Shingleton writes, "If you want to capture the essence of a composer's style you will find it remarkably often in their Fifth Symphony. Think of Beethoven, Bruckner, Sibelius, Shostakovich, Vaughan Williams, Mahler, Martinů, Prokofiev, Nielsen and Tchaikovsky. Their Fifth Symphonies are not, necessarily, their greatest works, but somehow they capture the unique voice of those composers." I am familiar with the symphonies in question by Beethoven, Bruckner, Shostakovich, Vaughan Williams, Mahler and Prokofiev and I agree that each of their 5th symphonies give a good example of each composers style.
Their first symphonies tend to more novice, immature. Beethoven's first is still firmly rooted in his classical background and has little of the romantic flavor of his fifth. Mahler's first is amazing, but no where near the score of his fifth. Shostakovich wrote his first his last year in University so understandably novice, while Prokofiev's first is charming but simplistic. Style comes with maturity and isn't age, but experience. After writing a few symphonies, their experience shines through.
One of the 'complaints' about my first symphony was a lack of strong style. Some of the comments I've received suggest the first movement is a bit too Schubert like, while the fifth movement had elements of Copeland and Holst (both influences in my music, so not surprising). Ives, Bernstein and Shostakovich are also mentioned in terms of style. The only movement in my symphony that has sense of individual style, something that says "Chip Michael" is the third movement.
It begged the question, "what is my style?" and I began researching, re-listening, and reflecting on my music (both the Symphony No 1 and the String Quartet No 1 written while I was finishing the 5th movement of the symphony and having a great overall sense of "Chip-ness" than the symphony). The general feeling is a like repeating irregular patterns, particularly with the number 7 (and other prime numbers) - the influence of minimalism. Tonality and melody are important, with jazz influences leading me toward the use of tri-tones, minor seconds (or ninths) and descending chord progressions. My music isn't always dark, but there is always a sinister sense to it, something lurking under even the lightest of melodies. However, it is the rhythm that gives my music the most modern edge and a voice all its own.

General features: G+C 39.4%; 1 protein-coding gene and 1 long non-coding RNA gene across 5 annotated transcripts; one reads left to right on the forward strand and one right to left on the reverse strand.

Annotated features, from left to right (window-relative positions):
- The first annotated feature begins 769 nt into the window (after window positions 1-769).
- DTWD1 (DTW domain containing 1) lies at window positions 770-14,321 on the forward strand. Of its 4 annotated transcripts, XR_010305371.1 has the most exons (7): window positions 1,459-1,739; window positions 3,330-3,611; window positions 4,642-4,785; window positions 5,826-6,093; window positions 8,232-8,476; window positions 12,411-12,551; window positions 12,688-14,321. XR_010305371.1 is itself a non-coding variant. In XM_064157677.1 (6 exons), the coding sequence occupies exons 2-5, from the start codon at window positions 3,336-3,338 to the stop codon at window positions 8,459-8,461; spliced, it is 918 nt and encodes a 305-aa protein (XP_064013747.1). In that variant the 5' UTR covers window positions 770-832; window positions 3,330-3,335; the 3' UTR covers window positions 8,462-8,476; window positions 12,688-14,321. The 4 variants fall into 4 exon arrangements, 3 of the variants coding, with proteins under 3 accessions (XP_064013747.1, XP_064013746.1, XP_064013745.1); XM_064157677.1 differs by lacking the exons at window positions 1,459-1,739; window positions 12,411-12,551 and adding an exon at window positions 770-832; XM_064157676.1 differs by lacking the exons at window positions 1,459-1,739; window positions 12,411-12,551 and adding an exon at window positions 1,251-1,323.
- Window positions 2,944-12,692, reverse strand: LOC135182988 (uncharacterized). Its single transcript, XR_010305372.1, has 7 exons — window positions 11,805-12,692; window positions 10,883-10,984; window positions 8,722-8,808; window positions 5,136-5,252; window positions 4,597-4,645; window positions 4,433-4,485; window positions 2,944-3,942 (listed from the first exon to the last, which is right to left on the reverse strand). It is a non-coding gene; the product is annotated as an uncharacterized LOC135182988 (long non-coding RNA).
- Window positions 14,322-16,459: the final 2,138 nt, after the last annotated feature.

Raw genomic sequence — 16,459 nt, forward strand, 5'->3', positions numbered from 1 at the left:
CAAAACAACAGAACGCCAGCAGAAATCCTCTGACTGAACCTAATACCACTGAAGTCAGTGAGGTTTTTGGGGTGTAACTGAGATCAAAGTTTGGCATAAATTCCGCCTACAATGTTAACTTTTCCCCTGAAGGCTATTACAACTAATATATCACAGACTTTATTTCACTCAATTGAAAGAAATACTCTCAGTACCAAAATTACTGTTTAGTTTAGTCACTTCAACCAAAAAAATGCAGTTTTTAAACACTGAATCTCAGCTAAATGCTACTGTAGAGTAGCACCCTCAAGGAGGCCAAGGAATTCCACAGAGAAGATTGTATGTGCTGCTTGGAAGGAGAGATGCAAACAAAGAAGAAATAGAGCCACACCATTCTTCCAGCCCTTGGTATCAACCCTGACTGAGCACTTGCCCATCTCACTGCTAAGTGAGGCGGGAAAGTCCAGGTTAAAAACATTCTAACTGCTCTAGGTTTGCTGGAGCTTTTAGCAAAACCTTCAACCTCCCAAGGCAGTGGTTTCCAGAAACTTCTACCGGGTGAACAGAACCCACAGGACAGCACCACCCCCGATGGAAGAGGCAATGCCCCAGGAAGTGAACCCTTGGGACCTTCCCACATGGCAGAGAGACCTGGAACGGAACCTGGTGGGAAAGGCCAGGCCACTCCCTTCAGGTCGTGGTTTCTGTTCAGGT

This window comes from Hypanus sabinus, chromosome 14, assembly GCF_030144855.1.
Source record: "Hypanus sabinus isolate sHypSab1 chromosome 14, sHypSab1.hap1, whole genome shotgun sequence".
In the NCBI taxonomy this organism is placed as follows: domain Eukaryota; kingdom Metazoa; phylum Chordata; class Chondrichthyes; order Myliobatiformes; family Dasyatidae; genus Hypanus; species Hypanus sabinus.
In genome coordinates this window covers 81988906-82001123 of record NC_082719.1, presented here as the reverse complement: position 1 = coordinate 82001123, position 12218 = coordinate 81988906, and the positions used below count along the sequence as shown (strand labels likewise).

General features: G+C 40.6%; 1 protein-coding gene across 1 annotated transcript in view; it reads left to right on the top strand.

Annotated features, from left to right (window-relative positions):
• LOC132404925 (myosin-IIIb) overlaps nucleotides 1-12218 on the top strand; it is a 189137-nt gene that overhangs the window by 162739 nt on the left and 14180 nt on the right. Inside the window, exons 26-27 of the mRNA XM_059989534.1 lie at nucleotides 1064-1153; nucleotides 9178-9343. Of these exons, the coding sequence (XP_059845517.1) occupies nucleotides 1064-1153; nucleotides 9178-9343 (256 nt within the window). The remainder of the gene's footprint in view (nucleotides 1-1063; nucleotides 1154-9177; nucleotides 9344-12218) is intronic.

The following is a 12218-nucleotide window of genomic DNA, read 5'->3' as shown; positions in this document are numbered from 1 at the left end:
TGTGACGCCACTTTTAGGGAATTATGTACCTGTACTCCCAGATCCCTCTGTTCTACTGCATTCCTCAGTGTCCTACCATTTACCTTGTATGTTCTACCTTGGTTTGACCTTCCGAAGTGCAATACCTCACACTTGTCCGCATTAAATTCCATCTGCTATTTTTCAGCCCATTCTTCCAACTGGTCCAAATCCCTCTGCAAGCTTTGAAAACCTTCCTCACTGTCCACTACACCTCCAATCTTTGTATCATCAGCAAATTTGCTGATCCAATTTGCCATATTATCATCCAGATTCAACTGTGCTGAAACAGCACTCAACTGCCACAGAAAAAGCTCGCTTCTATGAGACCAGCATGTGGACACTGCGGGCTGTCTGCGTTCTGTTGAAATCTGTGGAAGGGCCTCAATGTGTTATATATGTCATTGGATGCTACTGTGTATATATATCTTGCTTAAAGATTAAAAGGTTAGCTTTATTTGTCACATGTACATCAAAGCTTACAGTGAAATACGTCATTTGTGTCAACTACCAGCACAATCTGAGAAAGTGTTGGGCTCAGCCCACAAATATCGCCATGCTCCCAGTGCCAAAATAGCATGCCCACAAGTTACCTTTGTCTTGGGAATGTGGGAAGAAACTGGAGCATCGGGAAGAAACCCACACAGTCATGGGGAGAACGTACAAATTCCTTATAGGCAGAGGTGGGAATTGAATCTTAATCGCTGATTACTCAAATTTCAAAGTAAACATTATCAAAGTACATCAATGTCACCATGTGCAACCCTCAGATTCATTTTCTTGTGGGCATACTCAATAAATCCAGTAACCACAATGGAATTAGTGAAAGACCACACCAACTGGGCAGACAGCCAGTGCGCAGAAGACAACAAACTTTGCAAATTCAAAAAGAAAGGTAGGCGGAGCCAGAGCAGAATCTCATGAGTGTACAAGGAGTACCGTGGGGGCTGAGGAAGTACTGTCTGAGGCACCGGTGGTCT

The third movement of my symphony is entitled, "You can't catch rabbits with drums" and features the percussion section in a relentless seven and a half minutes of constant thunder. It was written to be played by three percussionist and a timpani player, using a timpani, bass drum, two snare drums, tom-toms and gong. In Mr Smith's article, he speaks about Ms Zwilich's style, "Unorthodox percussion instruments (like the spiral cymbal, a dangling, serpentine coil that offers a distant roar) and techniques (timpani played with a model of wire brush known as dreadlocks) showed that Ms. Zwilich keeps up with recent trends." In the Pastoral Symphony by Brett Dean (reviewed here 19 October) also used a variety of different percussion, so much so it almost felt as if the piece was for orchestra and percussion section. Now, it doesn't seem right to complain about a piece of music that features so much percussion when I entitle a movement with the same intent. However, I find that, while some variance of the percussion instruments can lead to interesting colors, too much variance feels more like the orchestra has Attention Deficit Disorder. My third movement incorporates modern rhythms, but keeps the orchestration simple, enjoying the colors that a few instruments can express.
As I work on the violin concerto, I am aware of rhythm, intigral to every fascit of the music, constantly shifting while I struggle to determine which time signature best represents the music while offering playability. The orchestra is pared down even more to a chamber symphony (single winds and [right now] a single timpani player). Part of this is to allow the solo violin to soar above the ensemble, but mostly it is to explore the colors possible in the ensemble without getting overwhelmed with choices. The sound of the solo violin dueting with the horn, flute or oboe is wonderful and doesn't require more. Pairing the flute with oboe, oboe with clarinet, horn with bassoon or the trumpet and the numerous varieties possible with strings provides more than enough choices. This piece isn't going to be a grand, horns blaring fanfare; it's a violin concerto and should highlight both the wonderful sounds of the violin and the virtuosity of the performer.
I don't know that I've found my voice just yet, but I'm closer. Perhaps when this is done I'll be ready to start on my second symphony, and take a few more steps toward the goal of expressing myself fully in the fifth.
Work has begun on a website where I can post my music for you to listen to. Hopefully by the end of year it will be ready for prime time - so watch this space for updates.